Price participates in inaugural Bovard Scholars program, helps high schoolers see impact of policy, planning fields
Professor David Sloane engages with students in the USC Bovard Scholars program. (Photo by Deirdre Flanagan)
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By Matthew Kredell
Representatives from the USC Price School of Public Policy participated in the inaugural year of the USC Bovard Scholars program, which brought 50 select high-achieving students from diverse backgrounds to campus over the summer for three weeks of intensive college and career preparation. The program aims to help high-achieving high school students with financial need gain admission to and succeed at the nation’s top universities. As part of the program, Price faculty, staff and alumni showed this group of future college students how an education in policy and urban planning could lead to professional roles where they can solve an array of problems in their communities.
“Tying personal passions and academic interests to career exploration is an important and unique component to the Bovard Scholars program,” said Lisa Mataczynski, senior manager of the program. “We were fortunate that Price faculty and staff were eager to support the curriculum and provided invaluable insight into degrees and careers in public policy.”
Expanding knowledge – and opportunities
USC Price professors LaVonna Lewis and David Sloane offered a sample class focused on their joint food policy and planning research.
“It was an introduction to public policy and urban planning, and how they interact in terms of understanding access to food at the local level,” Lewis said. “We also gave examples of how people are mobilizing and being engaged in making some of those changes. I think our focus on social justice seemed to resonate well with the kids, many of whom may be coming from tough places.”
Following their lecture, the professors had the students break into groups in which they discussed their own communities, how they would rate available food resources, and the key challenges to improving food options in their neighborhoods.
“From my perspective as a professor, these are very talented students — and that showed in the group discussions,” Sloane said. “They took it seriously, and I want those students in my classes at USC. As a university, we have an important legacy of diversity, but continue not to have as diverse a population of students as our society. Bovard Scholars gives us a chance to attract those students to our university and particularly our school.”
Sarah Esquivel, associate director of recruitment and admission, gave a joint presentation with undergraduate programs administrators Jim Lee and Russ Sommer that provided an overview of academic programs at the Price School, outlined the range of careers alumni pursue, and helped students navigate the application process.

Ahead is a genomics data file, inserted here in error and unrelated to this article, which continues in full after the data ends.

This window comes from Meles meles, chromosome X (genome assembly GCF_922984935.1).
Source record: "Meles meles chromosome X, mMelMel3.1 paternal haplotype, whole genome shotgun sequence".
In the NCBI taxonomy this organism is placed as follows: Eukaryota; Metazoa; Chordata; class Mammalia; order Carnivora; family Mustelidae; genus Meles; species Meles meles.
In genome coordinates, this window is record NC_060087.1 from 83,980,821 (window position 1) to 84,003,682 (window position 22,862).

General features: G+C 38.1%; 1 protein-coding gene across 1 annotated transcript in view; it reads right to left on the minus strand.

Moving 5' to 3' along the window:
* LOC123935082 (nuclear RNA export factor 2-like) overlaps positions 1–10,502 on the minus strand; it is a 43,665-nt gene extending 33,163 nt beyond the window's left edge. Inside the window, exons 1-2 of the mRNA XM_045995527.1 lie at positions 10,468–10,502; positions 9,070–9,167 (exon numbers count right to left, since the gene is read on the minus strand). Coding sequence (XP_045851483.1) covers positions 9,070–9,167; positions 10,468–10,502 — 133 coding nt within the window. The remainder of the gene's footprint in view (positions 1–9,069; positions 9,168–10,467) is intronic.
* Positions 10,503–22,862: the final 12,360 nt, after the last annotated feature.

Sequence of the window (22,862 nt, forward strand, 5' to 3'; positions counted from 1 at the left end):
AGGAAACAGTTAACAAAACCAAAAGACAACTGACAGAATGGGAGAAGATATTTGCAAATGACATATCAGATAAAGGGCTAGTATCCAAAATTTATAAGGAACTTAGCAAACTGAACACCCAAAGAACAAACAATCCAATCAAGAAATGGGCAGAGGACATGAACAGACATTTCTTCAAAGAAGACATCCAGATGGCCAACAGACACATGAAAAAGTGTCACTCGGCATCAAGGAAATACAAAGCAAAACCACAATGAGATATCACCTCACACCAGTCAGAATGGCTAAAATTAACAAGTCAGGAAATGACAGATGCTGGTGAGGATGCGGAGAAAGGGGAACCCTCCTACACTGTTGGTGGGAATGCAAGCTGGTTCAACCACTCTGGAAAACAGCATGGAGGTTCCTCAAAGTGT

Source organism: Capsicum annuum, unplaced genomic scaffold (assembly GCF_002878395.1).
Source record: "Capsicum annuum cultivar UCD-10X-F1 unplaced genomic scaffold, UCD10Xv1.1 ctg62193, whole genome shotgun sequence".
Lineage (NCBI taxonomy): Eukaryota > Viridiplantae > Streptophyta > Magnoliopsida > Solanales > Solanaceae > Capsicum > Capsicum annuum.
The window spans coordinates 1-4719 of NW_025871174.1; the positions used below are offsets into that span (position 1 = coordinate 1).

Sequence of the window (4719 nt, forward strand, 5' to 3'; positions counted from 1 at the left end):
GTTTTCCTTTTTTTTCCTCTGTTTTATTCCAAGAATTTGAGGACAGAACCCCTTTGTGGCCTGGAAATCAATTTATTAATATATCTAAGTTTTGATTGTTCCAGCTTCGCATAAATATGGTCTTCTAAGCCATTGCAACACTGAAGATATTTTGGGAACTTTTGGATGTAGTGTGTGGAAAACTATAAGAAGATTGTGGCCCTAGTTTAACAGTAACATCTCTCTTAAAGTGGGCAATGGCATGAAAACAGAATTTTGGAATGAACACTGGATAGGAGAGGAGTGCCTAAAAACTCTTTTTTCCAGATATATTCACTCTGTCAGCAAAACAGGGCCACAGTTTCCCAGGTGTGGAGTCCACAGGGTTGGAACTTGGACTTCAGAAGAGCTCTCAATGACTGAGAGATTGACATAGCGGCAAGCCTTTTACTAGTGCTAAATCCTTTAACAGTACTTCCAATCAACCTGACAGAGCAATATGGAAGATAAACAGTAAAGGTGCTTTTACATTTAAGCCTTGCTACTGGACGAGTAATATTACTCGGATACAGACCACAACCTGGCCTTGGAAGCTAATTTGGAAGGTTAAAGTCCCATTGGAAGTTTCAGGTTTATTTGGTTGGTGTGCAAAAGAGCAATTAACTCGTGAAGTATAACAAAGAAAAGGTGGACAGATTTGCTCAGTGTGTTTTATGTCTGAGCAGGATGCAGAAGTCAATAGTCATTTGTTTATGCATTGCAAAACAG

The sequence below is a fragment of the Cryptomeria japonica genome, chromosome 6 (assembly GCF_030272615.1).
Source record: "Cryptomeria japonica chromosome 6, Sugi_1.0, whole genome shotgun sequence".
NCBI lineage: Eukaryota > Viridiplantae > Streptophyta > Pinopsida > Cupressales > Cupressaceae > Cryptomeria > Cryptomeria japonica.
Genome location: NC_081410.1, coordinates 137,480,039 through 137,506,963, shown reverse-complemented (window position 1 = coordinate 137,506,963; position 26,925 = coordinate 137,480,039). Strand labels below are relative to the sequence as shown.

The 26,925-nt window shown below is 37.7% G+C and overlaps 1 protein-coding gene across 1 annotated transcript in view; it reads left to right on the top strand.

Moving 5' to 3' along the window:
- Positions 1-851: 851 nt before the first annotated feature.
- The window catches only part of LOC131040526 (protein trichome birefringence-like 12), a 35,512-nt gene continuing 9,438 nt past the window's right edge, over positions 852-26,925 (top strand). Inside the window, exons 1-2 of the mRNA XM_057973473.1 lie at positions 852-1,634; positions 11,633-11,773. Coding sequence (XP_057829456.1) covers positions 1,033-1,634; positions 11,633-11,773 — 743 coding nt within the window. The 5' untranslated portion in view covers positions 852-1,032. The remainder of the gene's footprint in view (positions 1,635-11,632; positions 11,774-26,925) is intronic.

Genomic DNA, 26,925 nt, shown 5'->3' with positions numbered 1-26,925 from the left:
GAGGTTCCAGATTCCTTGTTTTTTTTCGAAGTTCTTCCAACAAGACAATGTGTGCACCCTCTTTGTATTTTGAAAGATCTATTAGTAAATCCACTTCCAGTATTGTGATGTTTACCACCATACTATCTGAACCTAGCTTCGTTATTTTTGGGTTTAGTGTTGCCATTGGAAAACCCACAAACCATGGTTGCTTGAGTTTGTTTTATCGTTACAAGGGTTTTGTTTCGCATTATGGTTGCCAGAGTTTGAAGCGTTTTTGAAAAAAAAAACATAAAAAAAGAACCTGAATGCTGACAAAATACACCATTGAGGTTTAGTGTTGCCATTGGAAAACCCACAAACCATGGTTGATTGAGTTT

The first cohort of Bovard Scholars came with an average GPA of 4.22 and a median annual household income of $25,000. Almost all will be the first in their families to attend college.
“Too often, high school students’ career ideas are limited to family members’ careers or what they see on TV,” Mataczynski said. “The field of public policy offers a wealth of career possibilities that students may not realize exist. By partnering with USC Price, Bovard Scholars were able to experience a sample college class, a workplace visit to L.A. City Hall, and engage with advisors who answered questions regarding educational and career paths in the field.”
First-hand look at local government
The city hall visit was arranged by USC Price alumni Ashley Atkinson MPL/MPA ’07 and Doug Tripp MPP ’06.
Tripp introduced the students to the city’s newest councilmember, Monica Rodriguez, who took office in July. Tripp is chief of staff for Rodriguez. He also coordinated a brief stop-in from council president Herb Wesson.
While taking the students on a tour of the premises and introducing them to the many areas of public service for the city, Atkinson, a performance manager in the Department of City Planning, asked them what was one thing they would fix in their cities. She was impressed by the varied answers, from education to transportation to housing.
“I was interested in meeting with the Bovard Scholars because I think it’s critical to expose students to the range of careers in municipal government at an earlier age,” Atkinson said. “It takes young, motivated, passionate city employees to meet contemporary challenges and needs. When I was in high school, we heard a lot about elected officials and legislators, but it wasn’t until midway through college that I understood the breadth – or even the existence – of the public policy and urban planning fields, and the job opportunities available within them.”